I know all this stuff – I’ve got a head full of it.  What I didn’t know was what my uterus had to do with any of it.  I campaign for women’s right to choose what they do with theirs, but until I found a fuck-off fibroid in it, I’d never really thought about my own.  I’ve known I don’t want kids for the past few years – I don’t like most of them and the unrelenting labour of caring for them makes me want to have a nap just thinking about it.  I used to think, if I got pregnant, I’d have an abortion, but then my nephew was born and the smile he gave his mum when she said “and it was you in my tummy!” made me realise I couldn’t go through with it.  Thinking that, if I wouldn’t get an abortion, it was better not to get pregnant in the first place, I went to the doctor to ask about getting my tubes tied. I smiled while he drew a diagram of my reproductory system and explained which bit was which and where the clips would go.  He told me it was irreversible (it isn’t, though reversal success rates aren’t brilliant) and there was a great difference between not wanting to have kids and not being able to.  Therefore, I needed to consider it carefully.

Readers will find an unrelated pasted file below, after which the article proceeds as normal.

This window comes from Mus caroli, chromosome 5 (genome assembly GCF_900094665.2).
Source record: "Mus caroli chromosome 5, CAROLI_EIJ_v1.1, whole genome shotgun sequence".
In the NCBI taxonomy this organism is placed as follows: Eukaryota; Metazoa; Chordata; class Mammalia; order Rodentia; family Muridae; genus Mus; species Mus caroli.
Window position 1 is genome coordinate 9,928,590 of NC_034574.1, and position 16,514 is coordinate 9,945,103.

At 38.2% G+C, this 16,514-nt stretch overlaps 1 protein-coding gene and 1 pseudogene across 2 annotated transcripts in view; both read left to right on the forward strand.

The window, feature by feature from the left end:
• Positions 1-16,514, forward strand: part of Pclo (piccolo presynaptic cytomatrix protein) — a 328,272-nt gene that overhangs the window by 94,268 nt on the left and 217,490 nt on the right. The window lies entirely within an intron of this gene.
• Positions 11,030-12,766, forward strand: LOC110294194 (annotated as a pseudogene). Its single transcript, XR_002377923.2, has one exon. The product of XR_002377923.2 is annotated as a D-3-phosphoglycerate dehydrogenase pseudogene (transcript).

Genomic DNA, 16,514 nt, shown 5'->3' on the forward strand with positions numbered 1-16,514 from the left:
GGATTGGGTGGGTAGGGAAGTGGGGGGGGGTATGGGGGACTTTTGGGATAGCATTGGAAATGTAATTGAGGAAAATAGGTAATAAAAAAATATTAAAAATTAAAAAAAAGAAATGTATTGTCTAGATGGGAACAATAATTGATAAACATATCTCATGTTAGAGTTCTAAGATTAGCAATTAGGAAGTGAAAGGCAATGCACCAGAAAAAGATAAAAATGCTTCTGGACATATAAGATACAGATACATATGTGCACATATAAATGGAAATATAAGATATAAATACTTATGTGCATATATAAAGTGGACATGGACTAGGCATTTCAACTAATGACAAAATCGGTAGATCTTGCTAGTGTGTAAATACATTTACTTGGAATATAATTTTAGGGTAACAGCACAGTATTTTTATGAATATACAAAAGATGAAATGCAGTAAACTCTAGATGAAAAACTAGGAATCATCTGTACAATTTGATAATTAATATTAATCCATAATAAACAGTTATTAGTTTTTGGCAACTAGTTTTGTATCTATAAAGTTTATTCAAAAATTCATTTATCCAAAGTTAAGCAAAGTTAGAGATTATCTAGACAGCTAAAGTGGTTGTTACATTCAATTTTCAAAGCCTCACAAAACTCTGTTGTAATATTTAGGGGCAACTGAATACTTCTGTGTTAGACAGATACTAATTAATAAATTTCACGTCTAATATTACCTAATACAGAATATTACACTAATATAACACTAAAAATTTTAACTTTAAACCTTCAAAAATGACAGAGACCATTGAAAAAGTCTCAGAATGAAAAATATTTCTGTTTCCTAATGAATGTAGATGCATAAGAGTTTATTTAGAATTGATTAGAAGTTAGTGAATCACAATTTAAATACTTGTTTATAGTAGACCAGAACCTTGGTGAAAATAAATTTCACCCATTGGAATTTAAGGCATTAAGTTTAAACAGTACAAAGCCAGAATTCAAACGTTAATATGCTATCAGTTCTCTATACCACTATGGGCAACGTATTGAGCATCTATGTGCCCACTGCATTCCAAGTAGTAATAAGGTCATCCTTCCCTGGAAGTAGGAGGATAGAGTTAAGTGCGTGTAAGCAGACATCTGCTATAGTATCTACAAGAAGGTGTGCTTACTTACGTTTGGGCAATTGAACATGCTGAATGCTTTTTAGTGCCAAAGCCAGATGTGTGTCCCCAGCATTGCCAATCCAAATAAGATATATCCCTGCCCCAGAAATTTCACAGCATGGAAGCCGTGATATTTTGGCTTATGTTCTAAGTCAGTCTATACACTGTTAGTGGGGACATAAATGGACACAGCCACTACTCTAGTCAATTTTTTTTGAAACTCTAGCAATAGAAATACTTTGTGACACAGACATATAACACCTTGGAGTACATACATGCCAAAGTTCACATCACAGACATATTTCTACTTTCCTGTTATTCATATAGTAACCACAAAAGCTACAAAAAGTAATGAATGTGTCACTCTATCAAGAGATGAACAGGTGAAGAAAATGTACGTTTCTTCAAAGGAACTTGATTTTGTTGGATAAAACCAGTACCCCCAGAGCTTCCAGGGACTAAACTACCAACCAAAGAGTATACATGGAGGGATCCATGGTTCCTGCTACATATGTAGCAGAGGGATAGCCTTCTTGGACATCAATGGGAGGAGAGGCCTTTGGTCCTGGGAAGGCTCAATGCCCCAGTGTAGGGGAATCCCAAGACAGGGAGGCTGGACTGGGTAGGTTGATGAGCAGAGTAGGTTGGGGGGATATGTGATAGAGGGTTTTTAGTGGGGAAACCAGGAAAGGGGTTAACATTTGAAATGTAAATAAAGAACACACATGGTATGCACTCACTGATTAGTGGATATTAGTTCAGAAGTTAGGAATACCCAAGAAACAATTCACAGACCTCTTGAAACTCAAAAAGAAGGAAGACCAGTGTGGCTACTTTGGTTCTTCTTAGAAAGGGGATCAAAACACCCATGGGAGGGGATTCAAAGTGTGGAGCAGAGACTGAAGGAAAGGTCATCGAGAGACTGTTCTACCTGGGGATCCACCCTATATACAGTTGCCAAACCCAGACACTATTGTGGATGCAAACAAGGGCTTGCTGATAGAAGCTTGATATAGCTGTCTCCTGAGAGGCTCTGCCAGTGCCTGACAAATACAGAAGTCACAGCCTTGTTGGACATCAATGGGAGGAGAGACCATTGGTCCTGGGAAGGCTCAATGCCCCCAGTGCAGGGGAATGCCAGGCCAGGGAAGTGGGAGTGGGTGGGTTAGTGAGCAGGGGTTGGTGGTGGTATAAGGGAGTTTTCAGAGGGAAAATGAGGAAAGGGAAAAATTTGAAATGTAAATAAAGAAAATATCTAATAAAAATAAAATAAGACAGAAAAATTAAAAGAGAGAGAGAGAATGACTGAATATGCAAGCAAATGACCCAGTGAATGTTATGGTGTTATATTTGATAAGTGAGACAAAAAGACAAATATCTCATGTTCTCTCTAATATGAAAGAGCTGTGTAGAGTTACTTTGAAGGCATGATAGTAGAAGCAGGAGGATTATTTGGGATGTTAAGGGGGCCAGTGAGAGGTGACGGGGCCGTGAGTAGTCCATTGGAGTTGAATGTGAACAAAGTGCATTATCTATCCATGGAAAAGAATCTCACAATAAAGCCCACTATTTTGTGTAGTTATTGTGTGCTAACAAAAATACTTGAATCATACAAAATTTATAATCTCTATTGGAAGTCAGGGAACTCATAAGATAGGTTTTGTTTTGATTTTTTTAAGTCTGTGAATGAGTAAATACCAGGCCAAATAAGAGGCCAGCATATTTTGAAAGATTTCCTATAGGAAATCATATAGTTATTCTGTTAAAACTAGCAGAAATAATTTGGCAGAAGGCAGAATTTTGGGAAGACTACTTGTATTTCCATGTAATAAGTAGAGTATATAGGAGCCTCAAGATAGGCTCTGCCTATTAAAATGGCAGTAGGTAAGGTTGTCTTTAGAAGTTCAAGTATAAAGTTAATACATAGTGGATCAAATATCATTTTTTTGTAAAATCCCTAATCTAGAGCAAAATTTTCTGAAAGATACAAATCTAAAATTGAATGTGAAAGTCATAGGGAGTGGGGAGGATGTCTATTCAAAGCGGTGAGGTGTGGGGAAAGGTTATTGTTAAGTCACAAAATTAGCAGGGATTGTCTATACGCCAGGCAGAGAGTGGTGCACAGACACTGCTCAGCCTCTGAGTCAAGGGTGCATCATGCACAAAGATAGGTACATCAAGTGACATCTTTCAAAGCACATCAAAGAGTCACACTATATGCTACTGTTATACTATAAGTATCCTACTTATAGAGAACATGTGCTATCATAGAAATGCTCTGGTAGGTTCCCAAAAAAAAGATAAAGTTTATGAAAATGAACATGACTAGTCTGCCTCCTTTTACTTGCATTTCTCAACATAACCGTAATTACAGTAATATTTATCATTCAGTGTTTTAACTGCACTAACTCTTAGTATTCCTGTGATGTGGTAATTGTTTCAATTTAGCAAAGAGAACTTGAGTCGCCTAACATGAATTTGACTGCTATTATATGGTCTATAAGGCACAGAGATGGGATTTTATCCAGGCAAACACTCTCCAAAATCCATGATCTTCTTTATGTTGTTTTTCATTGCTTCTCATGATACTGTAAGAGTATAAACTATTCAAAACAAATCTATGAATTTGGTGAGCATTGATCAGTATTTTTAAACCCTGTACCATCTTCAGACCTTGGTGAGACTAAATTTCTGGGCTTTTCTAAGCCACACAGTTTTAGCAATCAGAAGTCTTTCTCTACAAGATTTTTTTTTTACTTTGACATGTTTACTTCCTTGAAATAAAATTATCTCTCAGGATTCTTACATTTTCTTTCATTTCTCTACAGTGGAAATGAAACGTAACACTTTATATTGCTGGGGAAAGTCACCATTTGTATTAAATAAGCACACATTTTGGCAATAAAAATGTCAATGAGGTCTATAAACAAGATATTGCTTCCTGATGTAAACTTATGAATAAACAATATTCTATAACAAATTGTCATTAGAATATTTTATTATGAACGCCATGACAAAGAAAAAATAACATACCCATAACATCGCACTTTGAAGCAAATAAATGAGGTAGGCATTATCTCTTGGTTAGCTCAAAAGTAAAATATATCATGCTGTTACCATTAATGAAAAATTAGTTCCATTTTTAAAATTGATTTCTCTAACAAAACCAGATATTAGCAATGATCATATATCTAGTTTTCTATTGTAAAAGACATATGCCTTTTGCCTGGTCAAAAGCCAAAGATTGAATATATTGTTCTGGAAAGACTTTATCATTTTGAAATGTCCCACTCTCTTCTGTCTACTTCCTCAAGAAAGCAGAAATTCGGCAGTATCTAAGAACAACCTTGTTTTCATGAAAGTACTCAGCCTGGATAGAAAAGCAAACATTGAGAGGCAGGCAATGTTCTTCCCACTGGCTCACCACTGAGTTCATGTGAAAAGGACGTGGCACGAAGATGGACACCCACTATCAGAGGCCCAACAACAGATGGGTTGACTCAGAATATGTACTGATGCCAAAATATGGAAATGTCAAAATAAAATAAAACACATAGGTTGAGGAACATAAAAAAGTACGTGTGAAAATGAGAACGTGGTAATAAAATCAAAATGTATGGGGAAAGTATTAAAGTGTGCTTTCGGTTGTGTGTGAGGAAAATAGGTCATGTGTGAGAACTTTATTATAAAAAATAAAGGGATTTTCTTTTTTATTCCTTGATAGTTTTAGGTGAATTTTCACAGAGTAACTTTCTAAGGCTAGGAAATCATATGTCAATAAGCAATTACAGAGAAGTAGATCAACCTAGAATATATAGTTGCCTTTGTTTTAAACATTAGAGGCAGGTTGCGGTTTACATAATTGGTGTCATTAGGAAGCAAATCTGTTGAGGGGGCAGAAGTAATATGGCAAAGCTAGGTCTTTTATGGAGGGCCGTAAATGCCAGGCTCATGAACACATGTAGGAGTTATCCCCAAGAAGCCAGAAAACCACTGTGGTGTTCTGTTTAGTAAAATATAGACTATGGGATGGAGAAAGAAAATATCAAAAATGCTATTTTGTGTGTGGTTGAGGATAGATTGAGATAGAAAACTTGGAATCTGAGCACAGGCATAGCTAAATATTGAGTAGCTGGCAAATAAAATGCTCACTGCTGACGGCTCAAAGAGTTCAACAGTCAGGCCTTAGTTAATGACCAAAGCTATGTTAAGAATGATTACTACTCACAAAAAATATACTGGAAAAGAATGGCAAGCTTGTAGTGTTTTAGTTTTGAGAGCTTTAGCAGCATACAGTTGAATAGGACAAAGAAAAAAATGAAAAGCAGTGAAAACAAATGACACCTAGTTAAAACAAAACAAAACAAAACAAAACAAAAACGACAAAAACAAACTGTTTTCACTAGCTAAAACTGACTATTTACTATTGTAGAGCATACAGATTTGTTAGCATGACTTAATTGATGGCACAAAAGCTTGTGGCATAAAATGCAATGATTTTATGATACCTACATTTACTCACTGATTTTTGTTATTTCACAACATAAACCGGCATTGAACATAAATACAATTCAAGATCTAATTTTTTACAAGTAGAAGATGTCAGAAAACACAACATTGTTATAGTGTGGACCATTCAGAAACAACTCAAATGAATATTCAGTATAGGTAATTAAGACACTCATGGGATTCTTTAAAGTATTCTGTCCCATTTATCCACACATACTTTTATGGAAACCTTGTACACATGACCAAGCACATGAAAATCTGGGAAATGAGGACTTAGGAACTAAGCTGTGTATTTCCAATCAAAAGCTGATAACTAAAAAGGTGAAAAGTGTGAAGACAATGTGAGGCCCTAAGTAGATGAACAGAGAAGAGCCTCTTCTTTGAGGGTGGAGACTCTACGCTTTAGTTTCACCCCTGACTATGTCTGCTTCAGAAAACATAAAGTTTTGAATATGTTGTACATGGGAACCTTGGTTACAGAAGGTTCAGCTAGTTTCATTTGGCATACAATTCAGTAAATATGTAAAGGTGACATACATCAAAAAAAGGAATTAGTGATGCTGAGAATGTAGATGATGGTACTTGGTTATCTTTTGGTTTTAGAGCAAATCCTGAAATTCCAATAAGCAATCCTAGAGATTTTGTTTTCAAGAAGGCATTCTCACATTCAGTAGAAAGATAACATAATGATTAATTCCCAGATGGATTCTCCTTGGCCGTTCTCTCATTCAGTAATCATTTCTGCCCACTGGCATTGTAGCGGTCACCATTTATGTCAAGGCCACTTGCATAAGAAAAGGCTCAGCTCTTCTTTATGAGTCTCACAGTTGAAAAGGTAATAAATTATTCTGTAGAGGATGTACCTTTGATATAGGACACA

Now, unless a less invasive procedure works, I’ll be having my womb taken out.  No fibroids, no periods, no babies.  It’ll be super!  I think, but I’m not always sure.  I know we’re not just our reproductive systems.  I know it’s just anatomy.  I know my womb isn’t some dumping ground where fibroma flourish to punish me for all my no-children-thank-you thoughts.  I know a womb maketh not a woman.  I know there’s a helluva lot more goes into being a woman than the ability to reproduce, but there’s this thing like a tiny stick figure in my head that says, minus a uterus, I’ll somehow be less of a woman.  It’s a pointless and nonsensical thought, but it’s there.  Like there’s no pleasing me – I might not want to have kids but that doesn’t mean I don’t want to be able to have them even though I don’t want them.  I want to tell the stick figure to shut up.  It’s my womb and I’ll have it taken out if I want to!  My friends make me laugh, telling me it won’t make the slightest difference, I’ll always be “all woman”, and asking if I’ll still be able to orgasm – “First things first honey!”  Yes, lots of orgasms and no babies or periods, I say.  Of course, this might all be academic.  I’ve read about the other treatments so often I’ve started dreaming of a powerpoint presentation on them given by my doctor (in stilettos for some reason) so it’s not like I don’t know there are other ways to go.  Maybe the £21.99 investment in a mooncup won’t be a waste of money (it’s not like I can give it to the charity shop), maybe I’ll still get periods, maybe that stick figure will go away till it finds something else to make me wonder about, maybe I’ll have all those orgasms and no kids or periods.  So many maybes.  There’s one thing of which I’m certain, though – if there are any aliens, teeth or hair in there, I don’t want to know.